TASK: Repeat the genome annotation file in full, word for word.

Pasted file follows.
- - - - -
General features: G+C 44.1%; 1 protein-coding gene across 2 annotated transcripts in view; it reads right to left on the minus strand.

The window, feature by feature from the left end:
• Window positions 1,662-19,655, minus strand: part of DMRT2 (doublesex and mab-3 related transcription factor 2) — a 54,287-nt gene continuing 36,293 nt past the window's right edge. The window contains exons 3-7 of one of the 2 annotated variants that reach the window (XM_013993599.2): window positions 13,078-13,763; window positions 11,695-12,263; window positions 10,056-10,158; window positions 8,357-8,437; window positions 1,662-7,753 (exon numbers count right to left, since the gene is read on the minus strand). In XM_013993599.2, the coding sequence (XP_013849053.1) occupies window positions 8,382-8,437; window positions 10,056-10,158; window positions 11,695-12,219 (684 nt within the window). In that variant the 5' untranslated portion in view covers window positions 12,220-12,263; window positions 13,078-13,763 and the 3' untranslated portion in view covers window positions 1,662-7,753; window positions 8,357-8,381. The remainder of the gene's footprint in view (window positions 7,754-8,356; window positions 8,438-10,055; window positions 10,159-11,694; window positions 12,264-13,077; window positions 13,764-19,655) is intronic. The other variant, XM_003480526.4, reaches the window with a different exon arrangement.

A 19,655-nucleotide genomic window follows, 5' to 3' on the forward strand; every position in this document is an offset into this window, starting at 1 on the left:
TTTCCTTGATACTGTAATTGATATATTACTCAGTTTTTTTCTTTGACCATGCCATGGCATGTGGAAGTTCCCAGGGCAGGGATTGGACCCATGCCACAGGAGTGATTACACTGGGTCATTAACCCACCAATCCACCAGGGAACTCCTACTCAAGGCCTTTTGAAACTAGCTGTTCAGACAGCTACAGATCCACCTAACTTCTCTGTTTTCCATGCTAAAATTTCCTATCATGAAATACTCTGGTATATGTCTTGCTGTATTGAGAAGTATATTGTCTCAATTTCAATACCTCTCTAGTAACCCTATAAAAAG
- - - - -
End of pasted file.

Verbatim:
General features: G+C 44.1%; 1 protein-coding gene across 2 annotated transcripts in view; it reads right to left on the minus strand.

The window, feature by feature from the left end:
• Window positions 1,662-19,655, minus strand: part of DMRT2 (doublesex and mab-3 related transcription factor 2) — a 54,287-nt gene continuing 36,293 nt past the window's right edge. The window contains exons 3-7 of one of the 2 annotated variants that reach the window (XM_013993599.2): window positions 13,078-13,763; window positions 11,695-12,263; window positions 10,056-10,158; window positions 8,357-8,437; window positions 1,662-7,753 (exon numbers count right to left, since the gene is read on the minus strand). In XM_013993599.2, the coding sequence (XP_013849053.1) occupies window positions 8,382-8,437; window positions 10,056-10,158; window positions 11,695-12,219 (684 nt within the window). In that variant the 5' untranslated portion in view covers window positions 12,220-12,263; window positions 13,078-13,763 and the 3' untranslated portion in view covers window positions 1,662-7,753; window positions 8,357-8,381. The remainder of the gene's footprint in view (window positions 7,754-8,356; window positions 8,438-10,055; window positions 10,159-11,694; window positions 12,264-13,077; window positions 13,764-19,655) is intronic. The other variant, XM_003480526.4, reaches the window with a different exon arrangement.

A 19,655-nucleotide genomic window follows, 5' to 3' on the forward strand; every position in this document is an offset into this window, starting at 1 on the left:
TTTCCTTGATACTGTAATTGATATATTACTCAGTTTTTTTCTTTGACCATGCCATGGCATGTGGAAGTTCCCAGGGCAGGGATTGGACCCATGCCACAGGAGTGATTACACTGGGTCATTAACCCACCAATCCACCAGGGAACTCCTACTCAAGGCCTTTTGAAACTAGCTGTTCAGACAGCTACAGATCCACCTAACTTCTCTGTTTTCCATGCTAAAATTTCCTATCATGAAATACTCTGGTATATGTCTTGCTGTATTGAGAAGTATATTGTCTCAATTTCAATACCTCTCTAGTAACCCTATAAAAAG